The world really did change on Good Friday. 

Sin- yours and mine and the power of Sin with a capital S- really was defeated on the Cross. 

No more crosses, his or ours, are necessary. 

And let God in his freedom work out the rest. 

And maybe ultimately that’s what’s scary about Barth.

He actually wants to dare us to love God not out of fear of Hell or hope of Reward but just because he’s…God.

barthWell, if you read into Church Dogmatics §1.2, you’ll notice that Karl Barth thinks so.

For the uninitiated, ‘apologetics’ is the fancy word that describes the attempt to rationally account for- and prove- the faith claims of Christianity. Better put, apologists are those who try to convince skeptics and nonbelievers that Christianity is ‘true.’

Think: CS Lewis’ Mere Christianity

What’s the requisite ingredient for good apologetics?

Surprisingly, it’s not God.

It’s ‘common ground.’ 

My friend Jesse rightly noted in § 1.1 that it seemed Barth would disavow any sort of rational justification of the faith. Despite being a Baptist, Jesse is evidently a good, perceptive reader.

In §1.2 Barth is convinced that there is no “being” that is a larger category within which to make sense of God. That is, as Stanley Hauerwas likes to quip:

if there’s a larger, universal category of Truth with which everyone can appeal to and agree upon…then you should worship that Category, don’t worship the God of Israel and Jesus Christ. 

Put another way, we can’t step outside of the category ‘God’ and rationally evaluate it because ‘God’ is the infinite, overarching category in which we live our incredibly finite lives.

Barth insists, therefore, that we take our own Christian faith as our starting point any time we give an account of our faith. We best explain our Christian language by speaking Christian. The Christian language can only be learned by immersion.

We must never pretend, Barth confesses, that our faith can be cast aside in the effort to find ‘common ground’ with the unbeliever and thereby reason our way to God.

Just as an aside, anyone who’s actually spent time with people of other religious traditions- talking about their religion- will know how elusive is this notion of ‘common perspective’ and thus how naive and dismissive it is to presume such a thing exists.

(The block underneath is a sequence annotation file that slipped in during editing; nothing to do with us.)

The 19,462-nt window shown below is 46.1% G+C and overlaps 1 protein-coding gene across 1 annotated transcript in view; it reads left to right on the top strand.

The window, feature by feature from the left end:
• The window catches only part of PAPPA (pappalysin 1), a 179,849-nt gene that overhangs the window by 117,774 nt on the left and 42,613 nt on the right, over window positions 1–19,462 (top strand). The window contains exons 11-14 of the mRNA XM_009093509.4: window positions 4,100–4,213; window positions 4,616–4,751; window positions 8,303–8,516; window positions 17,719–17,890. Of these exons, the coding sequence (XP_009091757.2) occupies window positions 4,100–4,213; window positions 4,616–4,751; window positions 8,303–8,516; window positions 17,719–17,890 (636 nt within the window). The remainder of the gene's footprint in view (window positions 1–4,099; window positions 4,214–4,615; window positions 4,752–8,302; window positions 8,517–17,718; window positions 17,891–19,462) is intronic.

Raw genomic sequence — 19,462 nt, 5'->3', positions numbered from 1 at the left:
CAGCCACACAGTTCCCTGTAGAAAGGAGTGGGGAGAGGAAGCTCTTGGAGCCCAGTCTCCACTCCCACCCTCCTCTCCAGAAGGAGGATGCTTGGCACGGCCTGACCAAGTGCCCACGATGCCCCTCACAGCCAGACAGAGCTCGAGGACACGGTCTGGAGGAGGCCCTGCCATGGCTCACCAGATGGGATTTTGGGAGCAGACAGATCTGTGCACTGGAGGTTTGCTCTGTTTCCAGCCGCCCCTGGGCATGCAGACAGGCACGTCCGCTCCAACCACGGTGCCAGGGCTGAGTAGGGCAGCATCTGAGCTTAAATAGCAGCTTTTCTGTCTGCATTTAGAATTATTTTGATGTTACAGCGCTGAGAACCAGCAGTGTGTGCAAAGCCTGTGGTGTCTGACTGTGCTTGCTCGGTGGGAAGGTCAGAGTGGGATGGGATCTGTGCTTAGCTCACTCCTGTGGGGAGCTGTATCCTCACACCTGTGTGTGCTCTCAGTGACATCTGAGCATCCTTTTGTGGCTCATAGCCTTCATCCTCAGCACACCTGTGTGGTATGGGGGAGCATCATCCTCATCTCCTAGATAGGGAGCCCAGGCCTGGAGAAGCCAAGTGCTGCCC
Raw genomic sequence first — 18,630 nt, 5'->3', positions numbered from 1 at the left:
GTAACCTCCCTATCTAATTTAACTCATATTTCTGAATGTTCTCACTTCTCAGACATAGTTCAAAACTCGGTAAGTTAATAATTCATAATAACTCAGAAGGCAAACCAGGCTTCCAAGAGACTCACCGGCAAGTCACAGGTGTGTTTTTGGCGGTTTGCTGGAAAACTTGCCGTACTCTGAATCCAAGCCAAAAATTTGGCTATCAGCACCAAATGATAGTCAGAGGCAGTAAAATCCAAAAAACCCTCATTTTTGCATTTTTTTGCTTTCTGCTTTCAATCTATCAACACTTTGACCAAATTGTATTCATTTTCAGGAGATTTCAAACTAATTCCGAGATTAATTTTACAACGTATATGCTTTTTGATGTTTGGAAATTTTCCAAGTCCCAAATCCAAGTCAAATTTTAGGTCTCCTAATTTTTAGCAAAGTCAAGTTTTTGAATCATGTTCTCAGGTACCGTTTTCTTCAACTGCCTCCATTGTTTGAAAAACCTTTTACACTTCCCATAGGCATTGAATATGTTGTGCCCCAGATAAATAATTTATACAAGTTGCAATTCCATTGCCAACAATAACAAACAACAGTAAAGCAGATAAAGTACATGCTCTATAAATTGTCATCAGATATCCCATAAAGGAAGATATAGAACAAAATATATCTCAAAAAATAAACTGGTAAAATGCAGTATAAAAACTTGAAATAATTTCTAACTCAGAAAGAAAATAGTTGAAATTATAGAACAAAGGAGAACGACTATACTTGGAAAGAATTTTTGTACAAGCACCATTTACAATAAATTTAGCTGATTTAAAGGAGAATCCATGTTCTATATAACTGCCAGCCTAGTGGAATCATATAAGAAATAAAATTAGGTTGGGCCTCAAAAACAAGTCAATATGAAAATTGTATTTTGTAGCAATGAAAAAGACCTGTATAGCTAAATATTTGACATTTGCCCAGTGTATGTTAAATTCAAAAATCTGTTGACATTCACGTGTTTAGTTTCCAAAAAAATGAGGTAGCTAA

Maybe Sherlock Holmes could reason his way to the hounds of the Baskervilles but we can never hope to reason our way to cross and resurrection.

No, Barth insists that whenever we slide into apologetics and accept the existence of ‘common ground’ in articulating our faith, we deny that one crucial article of our confession that makes us distinctly who we are:

I believe in the forgiveness of sins. 

Barth will not have us engaging the world if it means accepting the terms of a world that doesn’t believe sins have been/can be forgiven.

This is where Barth parts ways with all you Catholics (and Baptists). Barth will have nothing to do with natural theology.

For Barth, Jesus is absolutely singular. Looking to the natural world around us for insights or a path to God is not even a beginning point because its a beginning point that will never end up at Easter.

For Barth, God’s freedom will not allow the event of revelation and of faith to become captive to an institution or rationality.

We believe that God has revealed. That means revelation is the only grounds upon which we think through our faith–either of the church or of the mind.

Sorry, Jesse, but what Barth is doing here is what first made him appealing to me.

Much like how Joel Osteen makes me want to vomit in my mouth, I’ve always believed I’d rather have no answer to a faith question than a shallow, contrived, BS answer in the name of Jesus.

And, let’s admit it, that’s exactly what a lot of apologetics amounts to: backing up the bible by pimping out partial scientific assertions and Natural Philosophy for Dummies.

It’s not just academic for me. 

I came to faith against my will at a time when I thought I was the smartest person in the room- okay, I still think I’m the smartest person in the room.

My point is that I should’ve been ripe for an intellectual demonstration of the faith. But it never interested me. I came to faith by….what?….the Holy Spirit?

Whatever you might call it, it left me convinced that when it comes to God, just like any other love, reason is not the road to the heart.

Or to faith.

Stay Tuned Barth Fans: I’ll post more reflections on section 2 later this week.